IN THE diocese of Blackburn, we were thrilled when Freedom Church, Mereside, won the Parish Pixels photo competition run by the Ecclesiastical Insurance Group (News, 21 February). The work that Linda and Pete Tomkinson have led on the Mereside estate in Blackpool has been an inspiring example of estates ministry, and the prize money is a tidy sum for a church with very little resource.
It’s not hard to see why this particular photo won a competition determined by a popular vote. It feeds into a narrative that was always attractive to certain traditions and that the Covid lockdown has amplified. Who needs buildings and all the old-fashioned trappings of inherited Church, the photo says to us. We can be church anywhere, even outside the door, even in the midst of decay, even sitting on the ground. It seems to symbolise the humbler, simpler, more accessible Church that many wish to see emerging from the crisis.
But there is another way of viewing this photograph, for which an understanding of the back story is necessary.
St Wilfrid’s, on Mereside, closed six years ago, because the buildings had decayed beyond the point of safety and the congregation had dwindled away. Sometimes, struggling churches need to die in order for there to be new life, and Freedom Church has been wonderfully brought to birth over those years.
But it is deeply fragile. These people are sitting on the ground because they have nowhere to worship. They are outside the locked door of their church hall, because it is all but impossible for them to raise the funds required to reclaim their buildings. Their priest is sitting among them, but ministry in such communities is hard to sustain.
SEEN through that lens, this photo starts to symbolise for us something much more challenging: it is a potent depiction of how we, as a nation and as a Church, are treating deprived urban areas and estates. They have been locked outside the door. They are cast down, sitting on the ground.
Years of an austerity project that we now know to have been pointless political posturing have left our estates hammered by a lost decade of under-investment, the residents marginalised and ignored. A culture of low pay leaves people locked out of the economy, as companies choose to pass on profits to shareholders and executives rather than distributing them to the employees who generate those funds in the first place. Consequent food poverty, spiralling debt, and the utter indignity of the foodbank keeps many poorer people on the ground, like beggars, dignity gone.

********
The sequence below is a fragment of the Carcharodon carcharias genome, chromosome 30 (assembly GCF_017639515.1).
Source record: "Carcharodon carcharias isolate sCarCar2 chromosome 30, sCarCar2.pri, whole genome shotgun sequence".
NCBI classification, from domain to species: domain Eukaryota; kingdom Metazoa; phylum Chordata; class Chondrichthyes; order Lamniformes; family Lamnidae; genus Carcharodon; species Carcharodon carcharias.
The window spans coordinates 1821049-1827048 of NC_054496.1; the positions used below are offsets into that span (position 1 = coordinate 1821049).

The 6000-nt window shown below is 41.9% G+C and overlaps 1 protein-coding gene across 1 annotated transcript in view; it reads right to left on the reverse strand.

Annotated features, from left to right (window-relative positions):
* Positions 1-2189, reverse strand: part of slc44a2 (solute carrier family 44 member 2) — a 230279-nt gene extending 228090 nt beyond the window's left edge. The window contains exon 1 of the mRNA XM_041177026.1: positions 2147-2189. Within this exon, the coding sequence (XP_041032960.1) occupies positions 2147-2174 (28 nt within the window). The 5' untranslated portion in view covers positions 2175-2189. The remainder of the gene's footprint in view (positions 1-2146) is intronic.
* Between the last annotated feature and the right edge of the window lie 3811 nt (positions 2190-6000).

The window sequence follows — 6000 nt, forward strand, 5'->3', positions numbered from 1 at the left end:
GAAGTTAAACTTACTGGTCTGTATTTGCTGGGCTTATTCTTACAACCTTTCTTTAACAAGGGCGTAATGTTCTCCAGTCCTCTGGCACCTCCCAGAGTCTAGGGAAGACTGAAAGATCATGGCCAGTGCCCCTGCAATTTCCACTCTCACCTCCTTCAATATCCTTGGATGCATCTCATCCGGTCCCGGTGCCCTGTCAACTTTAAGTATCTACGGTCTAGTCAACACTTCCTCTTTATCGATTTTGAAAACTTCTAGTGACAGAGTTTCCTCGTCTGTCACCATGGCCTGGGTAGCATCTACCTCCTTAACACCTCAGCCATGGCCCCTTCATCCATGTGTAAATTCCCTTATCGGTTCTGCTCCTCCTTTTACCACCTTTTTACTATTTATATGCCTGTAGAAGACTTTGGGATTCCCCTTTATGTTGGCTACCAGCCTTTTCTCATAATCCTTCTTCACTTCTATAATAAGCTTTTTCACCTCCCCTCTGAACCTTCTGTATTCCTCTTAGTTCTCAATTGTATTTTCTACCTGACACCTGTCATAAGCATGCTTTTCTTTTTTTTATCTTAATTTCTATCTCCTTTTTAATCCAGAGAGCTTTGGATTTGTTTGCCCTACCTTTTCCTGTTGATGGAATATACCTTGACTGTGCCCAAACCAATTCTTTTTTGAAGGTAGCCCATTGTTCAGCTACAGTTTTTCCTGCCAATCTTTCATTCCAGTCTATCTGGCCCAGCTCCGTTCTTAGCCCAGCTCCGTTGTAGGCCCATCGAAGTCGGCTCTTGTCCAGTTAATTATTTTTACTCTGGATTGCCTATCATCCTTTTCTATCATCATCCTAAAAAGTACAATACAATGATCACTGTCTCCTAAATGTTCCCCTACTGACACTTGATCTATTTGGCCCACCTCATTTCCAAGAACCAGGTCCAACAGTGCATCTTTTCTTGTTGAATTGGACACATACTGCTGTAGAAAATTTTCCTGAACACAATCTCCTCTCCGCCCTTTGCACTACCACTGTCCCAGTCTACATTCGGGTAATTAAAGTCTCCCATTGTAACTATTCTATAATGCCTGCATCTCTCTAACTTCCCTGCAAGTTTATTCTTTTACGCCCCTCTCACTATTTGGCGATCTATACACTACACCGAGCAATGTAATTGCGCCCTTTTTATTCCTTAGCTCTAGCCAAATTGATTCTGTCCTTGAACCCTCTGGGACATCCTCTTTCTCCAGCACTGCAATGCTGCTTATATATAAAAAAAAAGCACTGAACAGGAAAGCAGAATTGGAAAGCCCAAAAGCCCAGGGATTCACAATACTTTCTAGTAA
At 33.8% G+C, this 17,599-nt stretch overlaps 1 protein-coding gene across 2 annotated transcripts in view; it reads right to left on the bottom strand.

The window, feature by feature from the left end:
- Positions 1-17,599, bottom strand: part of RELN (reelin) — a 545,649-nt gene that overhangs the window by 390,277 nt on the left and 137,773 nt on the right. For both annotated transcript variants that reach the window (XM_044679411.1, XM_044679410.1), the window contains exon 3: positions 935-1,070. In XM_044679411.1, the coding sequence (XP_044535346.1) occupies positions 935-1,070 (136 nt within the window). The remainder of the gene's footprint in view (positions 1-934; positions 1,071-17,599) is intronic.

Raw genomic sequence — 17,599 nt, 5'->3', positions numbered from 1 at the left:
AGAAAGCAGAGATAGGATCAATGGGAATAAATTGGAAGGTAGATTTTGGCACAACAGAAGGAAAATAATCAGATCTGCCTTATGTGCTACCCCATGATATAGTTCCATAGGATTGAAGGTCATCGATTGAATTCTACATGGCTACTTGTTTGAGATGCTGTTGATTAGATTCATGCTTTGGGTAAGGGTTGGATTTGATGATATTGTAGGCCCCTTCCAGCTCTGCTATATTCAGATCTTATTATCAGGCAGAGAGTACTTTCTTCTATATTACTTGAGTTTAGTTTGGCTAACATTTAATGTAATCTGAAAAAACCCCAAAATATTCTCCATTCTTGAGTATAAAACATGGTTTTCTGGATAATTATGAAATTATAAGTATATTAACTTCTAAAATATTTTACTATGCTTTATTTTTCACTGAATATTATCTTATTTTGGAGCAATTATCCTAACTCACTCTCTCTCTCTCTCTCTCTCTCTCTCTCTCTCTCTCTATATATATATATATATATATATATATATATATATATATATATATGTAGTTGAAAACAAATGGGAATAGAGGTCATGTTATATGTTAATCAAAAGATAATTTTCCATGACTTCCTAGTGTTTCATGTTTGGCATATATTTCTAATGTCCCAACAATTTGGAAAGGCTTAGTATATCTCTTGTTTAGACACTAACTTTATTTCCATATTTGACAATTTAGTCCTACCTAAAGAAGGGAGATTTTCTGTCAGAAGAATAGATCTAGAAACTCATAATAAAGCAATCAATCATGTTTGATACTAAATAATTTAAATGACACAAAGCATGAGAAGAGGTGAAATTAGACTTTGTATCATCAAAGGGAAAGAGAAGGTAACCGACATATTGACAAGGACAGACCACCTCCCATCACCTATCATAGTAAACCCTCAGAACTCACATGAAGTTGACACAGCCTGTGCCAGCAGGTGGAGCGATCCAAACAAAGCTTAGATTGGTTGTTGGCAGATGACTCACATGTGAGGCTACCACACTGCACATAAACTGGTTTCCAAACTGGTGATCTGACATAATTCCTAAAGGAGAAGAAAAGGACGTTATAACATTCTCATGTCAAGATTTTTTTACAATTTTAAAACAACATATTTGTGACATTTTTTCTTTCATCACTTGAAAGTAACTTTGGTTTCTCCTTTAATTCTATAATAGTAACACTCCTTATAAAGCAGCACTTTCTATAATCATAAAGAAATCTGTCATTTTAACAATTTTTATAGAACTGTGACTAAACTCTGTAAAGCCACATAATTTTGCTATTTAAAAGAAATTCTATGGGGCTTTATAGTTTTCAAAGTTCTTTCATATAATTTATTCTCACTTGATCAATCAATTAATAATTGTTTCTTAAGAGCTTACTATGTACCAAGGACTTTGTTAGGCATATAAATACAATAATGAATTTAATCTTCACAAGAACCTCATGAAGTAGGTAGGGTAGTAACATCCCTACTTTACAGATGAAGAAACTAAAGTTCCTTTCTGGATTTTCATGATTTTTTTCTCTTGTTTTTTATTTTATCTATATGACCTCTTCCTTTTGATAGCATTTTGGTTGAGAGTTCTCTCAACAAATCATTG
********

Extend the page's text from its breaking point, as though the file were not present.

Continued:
The accelerated spread of Covid is the fruit of all this: a pandemic which has become a poverty-ometer as it moves virtually unchecked through our nation’s poorest communities, fed by low-quality housing and preying on the pre-existing health conditions that poverty inevitably causes.
And the Church, rather than being prophetic, has too often been complicit. We deploy about three times more stipendiary priests per head of population to the university cities of Oxford and Cambridge than to the northern urban areas: a potent symbol of our corporate priorities.
Last year, the General Synod voted to have a worshipping Christian community on every estate (News, 1 March 2019), but we are still waiting to see how that vote might translate itself into strategy, and Covid will provide plenty of excuses for more delay.
Well-endowed dioceses, charities, and parishes hold on to their assets with the tenacity of a child clinging to its teddy bear for reassurance that it’s safe. We’re happy to shove a cut-price can of baked beans into the foodbank collecting-basket, but shy away from the prophetic call to name and shatter unjust structures, or to relinquish power so that others might be empowered.
THIS is a wonderful photo, and I am very glad that Freedom Church topped the poll. But I don’t want to see these beautiful estates Christians sitting on the ground. I want them to stand up, raise themselves high, and sing to all of us the Kingdom song of justice.
I don’t want to see them locked outside of their own building. I want to see them kicking down the doors and coming right inside, included and at the heart of Church and nation, using their gifts to lead, to challenge, and to transform. The gospel vision is not about the poor being looked after, patronised, and kept in their place. It is about liberation and change, the mighty put down from their thrones and the humble lifted high.
And the Church can lead the way. As we discern together what shape of Church is emerging from this crisis, why don’t we do what Jesus did and put the last first? Why don’t we invest back into the communities we have left behind, and, like every successful renewal movement, find the Good News on the margins and among the poor? Why don’t we release leaders from our estates communities who can teach us how to be the Church?
If we want to be a simpler, humbler, poorer Church, the people who can teach us are here in this photo. We just need to stop looking and start listening. Let them stand up and kick in the doors.
I am very grateful to the Revd Linda Tomkinson for her inspiration in writing this.
The Rt Revd Philip North is the Bishop of Burnley, in the diocese of Blackburn.